Texas Emergency Management ONLINE 2013 Vol. 60 No. 8



Starting in 2011, Texas has broken records when it comes to drought with 2011 being the single worst single year drought on record to 2012 being the warmest year.  It has been during this time that the State Drought Preparedness Council (DPC), the state’s coordinating body of all state drought activities, has taken the lead in the development of new processes, technology and forecasting to help local jurisdictions mitigate drought’s drastic effects.

With the effects of 2011 still being felt and the start 2012 not looking any better the DPC knew that it had to take a different approach in how information was passed to local jurisdictions and their elected officials. In the past, the council relied on monthly situational reports to disseminate information regarding Texas agriculture production, effects on wildlife and water reservoir status but with a drought like Texas had never seen before it knew it had to try something different.


In March of 2012, the DPC decided to hold a workshop in west Texas to include local emergency managers and elected officials, the National Weather Service and the Federal Emergency Management Agency to discuss how Texas should respond to the drought. Attendees were driven to various lakes in the area to see firsthand how such vast areas of water had dwindled down to small ponds. The mayor of a small town just up the road from these lakes spoke on how their citizens cut consumption by up to 80% as they watched their lake levels drop and how their citizens pulled together to lay their own pipeline when financial means were not an option. Expectations of what agencies could bring to entities such as this small town were discussed and the results set the tone for the next year as the council prepared to take what was learned and present across the state


Managing preexisting expectations in the beginning was difficult. Most local jurisdictions dealing with the State know of the resources that it can provide through emergency activations and declarations and while the drought is an emergency it is a slow moving one. Many funds, grants and financial assistance that usually come through disaster declarations do not apply. Dealing with drought is more of a mitigation process.  Drought is seen as somewhat preventable given enough time but, as we found out with many Texas cities, time has a way of creeping up.

The Emergency Drinking Water Taskforce (EDWTF) was created under the revised Annex A to the State of Texas Drought Annex as a means to bridge the gap between cities looking for support to respond to imminent threats to water supply. The EDWTF is a group of representatives of TDEM, TCEQ, TWDB and TDA who meet at least on a weekly basis to support local water systems in identifying and obtaining a new water supply once it notifies the council or TCEQ that it will exhaust its supply of potable drinking water in 180 days or less. The Task Force, chaired by TDEM, with operational oversight given to the TCEQ, is responsible for coordinating information and activities related to public water systems and water rights considerations. These functions are:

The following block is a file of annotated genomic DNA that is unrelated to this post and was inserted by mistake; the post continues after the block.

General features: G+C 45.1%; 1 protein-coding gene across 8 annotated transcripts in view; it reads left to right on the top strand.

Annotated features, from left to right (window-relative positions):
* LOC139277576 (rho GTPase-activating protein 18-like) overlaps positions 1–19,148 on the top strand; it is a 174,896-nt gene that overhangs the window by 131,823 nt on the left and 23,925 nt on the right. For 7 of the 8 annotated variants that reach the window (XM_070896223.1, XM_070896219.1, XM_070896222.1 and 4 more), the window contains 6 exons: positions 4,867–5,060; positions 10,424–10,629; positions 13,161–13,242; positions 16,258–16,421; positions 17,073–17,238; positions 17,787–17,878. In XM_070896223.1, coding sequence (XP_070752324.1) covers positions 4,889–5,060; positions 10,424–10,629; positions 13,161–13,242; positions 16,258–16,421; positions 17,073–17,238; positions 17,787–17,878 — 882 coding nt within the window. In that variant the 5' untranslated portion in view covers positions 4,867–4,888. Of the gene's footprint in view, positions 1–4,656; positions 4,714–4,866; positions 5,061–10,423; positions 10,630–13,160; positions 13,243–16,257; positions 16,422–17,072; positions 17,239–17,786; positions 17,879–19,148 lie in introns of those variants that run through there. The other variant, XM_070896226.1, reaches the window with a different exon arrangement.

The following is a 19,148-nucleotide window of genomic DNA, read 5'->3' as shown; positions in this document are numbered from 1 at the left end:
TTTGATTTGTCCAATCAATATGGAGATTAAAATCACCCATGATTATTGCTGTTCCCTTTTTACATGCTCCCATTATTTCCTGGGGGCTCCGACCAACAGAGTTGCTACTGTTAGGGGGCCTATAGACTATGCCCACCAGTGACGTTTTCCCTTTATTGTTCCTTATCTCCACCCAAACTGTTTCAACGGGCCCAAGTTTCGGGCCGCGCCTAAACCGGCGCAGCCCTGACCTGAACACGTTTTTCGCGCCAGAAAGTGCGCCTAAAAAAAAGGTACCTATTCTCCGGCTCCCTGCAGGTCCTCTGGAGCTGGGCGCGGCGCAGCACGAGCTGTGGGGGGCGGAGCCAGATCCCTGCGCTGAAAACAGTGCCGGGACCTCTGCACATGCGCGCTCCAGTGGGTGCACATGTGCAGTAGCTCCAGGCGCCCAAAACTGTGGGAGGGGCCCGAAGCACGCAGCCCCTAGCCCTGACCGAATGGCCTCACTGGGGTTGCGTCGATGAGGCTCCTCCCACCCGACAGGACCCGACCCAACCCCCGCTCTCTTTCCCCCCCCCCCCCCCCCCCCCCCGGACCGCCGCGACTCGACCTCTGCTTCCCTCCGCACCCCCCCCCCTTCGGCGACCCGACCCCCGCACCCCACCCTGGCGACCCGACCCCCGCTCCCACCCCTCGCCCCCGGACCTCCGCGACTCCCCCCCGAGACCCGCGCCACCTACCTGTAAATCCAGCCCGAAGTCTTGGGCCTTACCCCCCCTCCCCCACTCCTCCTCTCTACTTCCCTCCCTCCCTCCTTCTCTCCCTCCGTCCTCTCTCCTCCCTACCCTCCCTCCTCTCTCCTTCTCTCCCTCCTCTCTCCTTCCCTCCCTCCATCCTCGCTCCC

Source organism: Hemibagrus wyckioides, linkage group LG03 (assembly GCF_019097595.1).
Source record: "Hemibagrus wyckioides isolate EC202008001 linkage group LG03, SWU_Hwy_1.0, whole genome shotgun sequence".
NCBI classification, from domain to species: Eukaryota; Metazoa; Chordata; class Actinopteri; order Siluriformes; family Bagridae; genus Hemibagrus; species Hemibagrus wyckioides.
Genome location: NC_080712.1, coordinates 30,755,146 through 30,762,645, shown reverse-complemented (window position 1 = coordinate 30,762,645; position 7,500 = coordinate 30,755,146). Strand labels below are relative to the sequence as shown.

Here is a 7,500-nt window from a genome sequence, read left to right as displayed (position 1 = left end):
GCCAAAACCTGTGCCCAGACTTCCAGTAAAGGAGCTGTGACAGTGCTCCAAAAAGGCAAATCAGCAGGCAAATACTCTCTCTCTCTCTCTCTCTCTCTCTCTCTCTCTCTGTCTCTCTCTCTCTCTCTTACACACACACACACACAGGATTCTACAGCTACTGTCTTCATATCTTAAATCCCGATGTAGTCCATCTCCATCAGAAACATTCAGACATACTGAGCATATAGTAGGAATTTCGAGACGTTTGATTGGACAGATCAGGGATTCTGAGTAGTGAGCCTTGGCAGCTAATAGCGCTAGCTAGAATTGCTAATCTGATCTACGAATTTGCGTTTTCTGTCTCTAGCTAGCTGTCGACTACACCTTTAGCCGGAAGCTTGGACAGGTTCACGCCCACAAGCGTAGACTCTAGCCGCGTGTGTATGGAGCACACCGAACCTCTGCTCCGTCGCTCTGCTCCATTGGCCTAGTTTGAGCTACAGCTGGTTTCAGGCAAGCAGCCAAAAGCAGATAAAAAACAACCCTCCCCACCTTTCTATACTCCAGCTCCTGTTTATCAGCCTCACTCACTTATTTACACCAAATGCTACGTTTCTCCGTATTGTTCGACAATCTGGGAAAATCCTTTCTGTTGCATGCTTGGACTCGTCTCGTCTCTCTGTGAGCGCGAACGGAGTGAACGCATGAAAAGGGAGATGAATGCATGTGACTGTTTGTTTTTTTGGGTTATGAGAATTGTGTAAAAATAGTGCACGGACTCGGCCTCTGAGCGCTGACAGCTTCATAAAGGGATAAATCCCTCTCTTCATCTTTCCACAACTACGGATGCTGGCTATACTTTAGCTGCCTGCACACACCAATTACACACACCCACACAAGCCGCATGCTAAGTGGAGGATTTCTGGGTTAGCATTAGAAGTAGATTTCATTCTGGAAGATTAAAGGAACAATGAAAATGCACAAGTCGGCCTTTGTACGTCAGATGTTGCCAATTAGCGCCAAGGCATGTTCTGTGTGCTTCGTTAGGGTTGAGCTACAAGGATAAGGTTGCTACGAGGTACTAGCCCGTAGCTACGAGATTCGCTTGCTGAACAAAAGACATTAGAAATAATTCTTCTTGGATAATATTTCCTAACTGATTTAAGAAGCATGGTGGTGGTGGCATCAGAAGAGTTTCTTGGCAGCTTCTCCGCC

• Tracking systems that have reported they expect to run out of water in 180 days or less
  • Providing technical assistance, identifying alternative sources of water, coordinating with the TWDB and TDA to identify funding sources and facilitate their funding application processes, expediting the permitting process, or managing senior water rights calls. *In 2011-2012, the TCEQ expedited 123 reviews of plans and specifications for water related projects for drought stricken public water systems
  • Supporting the local public system’s attempts to obtain a new supply of water with the systems using such means as implementing and enforcing the water systems’ restrictions, moving the deeper into the resource pool, establishing an interconnection with a nearby water system, reestablishing a previously used well, drilling a new well, establishing a new source of water and/or groundwater via pipeline, inter-basin transfers, desalination through temporary lines, hauling treated water from another public water system, or hauling untreated water for insertion into a water system’s holding tank or reservoir.

The task force is one of the best tools the DPC has to offer the state of Texas. It is through them that the council sees a clearer picture of the needs across the state and intern we are able to go where it is needed the most. Some of the workshops highlights are:

  • In 2012 the Texas Commission on Environmental Quality,  Texas Water Development Board, Texas Department of Agriculture, and TDEM presented 8 drought awareness and emergency-planning workshops for local government officials, board members, and water-system operators
  • In 2012-Drought Council Members attended a Water Forum, hosted by the University of Texas at Austin, where council members addressed the academic community forging essential relationships.
  • In 2012-Members of TDEM were invited to speak at the Natural Hazards Conference in Denver, Colorado to share best practices and lessons learned from Texas’ response to the historic drought.
  • February 2013-The Council hosted a Water Summit regarding drought and the future of Texas. Taryn Finnessey from the Colorado Water Conservation Board was invited to speak as a means to share best practices and lessons learned in state’s drought response and planning efforts.

The State of Texas is now enduring its third consecutive drought year. Meteorologists agree that the situation will only get worse before it gets better. The Drought Preparedness Council will remain active and proactive to help but, as the council has come to learn, it is up to the citizens of the this great state to begin to do their part in the conservation and preservation of Texas’s most precious resource.

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